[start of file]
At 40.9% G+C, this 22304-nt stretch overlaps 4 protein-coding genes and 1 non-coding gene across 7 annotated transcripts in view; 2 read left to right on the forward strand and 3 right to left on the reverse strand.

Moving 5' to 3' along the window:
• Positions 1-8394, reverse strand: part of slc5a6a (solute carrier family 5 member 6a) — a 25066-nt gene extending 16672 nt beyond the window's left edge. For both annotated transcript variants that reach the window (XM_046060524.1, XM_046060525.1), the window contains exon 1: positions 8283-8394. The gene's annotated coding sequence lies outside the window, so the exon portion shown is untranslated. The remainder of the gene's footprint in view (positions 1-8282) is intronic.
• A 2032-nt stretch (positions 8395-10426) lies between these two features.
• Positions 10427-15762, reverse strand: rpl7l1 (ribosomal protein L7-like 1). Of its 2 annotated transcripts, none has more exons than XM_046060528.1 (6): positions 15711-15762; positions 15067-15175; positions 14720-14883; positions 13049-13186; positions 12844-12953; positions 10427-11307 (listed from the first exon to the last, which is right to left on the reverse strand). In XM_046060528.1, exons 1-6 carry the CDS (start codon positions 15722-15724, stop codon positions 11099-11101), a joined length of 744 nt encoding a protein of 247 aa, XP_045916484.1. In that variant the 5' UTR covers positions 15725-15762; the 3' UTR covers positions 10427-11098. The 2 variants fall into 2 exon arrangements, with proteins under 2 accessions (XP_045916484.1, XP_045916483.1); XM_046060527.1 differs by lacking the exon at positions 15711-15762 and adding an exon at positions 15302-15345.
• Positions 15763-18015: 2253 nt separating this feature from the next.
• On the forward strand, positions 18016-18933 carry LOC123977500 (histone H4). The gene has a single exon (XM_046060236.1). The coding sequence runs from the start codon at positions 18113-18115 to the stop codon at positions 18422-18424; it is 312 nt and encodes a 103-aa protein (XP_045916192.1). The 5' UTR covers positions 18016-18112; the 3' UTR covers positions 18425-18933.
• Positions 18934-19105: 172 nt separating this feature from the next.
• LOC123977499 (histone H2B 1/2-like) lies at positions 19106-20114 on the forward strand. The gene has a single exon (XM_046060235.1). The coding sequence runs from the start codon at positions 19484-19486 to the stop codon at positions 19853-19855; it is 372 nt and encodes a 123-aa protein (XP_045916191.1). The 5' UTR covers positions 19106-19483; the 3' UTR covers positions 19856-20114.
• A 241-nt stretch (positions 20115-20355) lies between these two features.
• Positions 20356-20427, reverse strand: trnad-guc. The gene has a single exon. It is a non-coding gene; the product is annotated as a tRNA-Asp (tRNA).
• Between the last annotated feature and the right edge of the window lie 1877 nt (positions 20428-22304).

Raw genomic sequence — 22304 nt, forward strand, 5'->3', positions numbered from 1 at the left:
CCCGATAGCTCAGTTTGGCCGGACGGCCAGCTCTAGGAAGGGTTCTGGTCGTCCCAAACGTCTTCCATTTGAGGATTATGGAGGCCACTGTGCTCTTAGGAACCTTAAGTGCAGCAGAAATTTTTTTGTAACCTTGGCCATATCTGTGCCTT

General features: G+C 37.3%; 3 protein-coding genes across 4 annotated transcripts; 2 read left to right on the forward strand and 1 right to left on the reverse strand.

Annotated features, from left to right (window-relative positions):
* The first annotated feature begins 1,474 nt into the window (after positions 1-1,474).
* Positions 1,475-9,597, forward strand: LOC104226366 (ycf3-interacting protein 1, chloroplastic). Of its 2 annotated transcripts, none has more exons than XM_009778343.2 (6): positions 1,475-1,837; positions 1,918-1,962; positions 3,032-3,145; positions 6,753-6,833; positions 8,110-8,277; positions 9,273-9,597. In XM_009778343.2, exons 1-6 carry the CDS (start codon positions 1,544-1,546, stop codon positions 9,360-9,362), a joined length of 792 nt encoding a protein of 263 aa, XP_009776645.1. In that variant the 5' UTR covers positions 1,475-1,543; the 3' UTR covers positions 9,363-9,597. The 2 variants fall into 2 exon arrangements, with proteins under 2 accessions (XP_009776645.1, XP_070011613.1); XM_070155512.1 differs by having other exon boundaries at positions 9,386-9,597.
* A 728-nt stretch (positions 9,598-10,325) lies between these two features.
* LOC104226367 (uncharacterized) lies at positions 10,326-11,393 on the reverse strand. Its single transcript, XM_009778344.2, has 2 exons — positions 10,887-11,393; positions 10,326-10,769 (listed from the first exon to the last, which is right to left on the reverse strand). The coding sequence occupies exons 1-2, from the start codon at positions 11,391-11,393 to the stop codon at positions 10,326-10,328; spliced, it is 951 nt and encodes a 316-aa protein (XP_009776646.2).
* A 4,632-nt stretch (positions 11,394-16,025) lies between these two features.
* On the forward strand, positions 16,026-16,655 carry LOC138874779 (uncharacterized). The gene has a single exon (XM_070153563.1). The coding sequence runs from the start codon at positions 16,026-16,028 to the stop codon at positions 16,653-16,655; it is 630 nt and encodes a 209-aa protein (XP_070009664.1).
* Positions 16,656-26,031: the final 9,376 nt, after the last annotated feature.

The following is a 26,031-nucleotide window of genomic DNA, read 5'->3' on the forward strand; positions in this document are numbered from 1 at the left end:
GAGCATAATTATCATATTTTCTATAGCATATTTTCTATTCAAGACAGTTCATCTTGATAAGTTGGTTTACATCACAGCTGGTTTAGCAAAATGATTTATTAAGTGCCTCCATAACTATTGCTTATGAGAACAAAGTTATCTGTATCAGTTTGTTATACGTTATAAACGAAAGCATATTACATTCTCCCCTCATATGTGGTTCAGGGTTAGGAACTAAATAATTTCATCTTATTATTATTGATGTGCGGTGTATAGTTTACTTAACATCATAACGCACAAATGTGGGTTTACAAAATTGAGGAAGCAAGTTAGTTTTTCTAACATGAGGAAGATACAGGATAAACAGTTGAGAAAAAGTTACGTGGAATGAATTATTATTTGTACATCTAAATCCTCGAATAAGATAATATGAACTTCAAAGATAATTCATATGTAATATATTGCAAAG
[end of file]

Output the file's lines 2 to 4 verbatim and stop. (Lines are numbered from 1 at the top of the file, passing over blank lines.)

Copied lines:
Moving 5' to 3' along the window:
• Positions 1-8394, reverse strand: part of slc5a6a (solute carrier family 5 member 6a) — a 25066-nt gene extending 16672 nt beyond the window's left edge. For both annotated transcript variants that reach the window (XM_046060524.1, XM_046060525.1), the window contains exon 1: positions 8283-8394. The gene's annotated coding sequence lies outside the window, so the exon portion shown is untranslated. The remainder of the gene's footprint in view (positions 1-8282) is intronic.
• A 2032-nt stretch (positions 8395-10426) lies between these two features.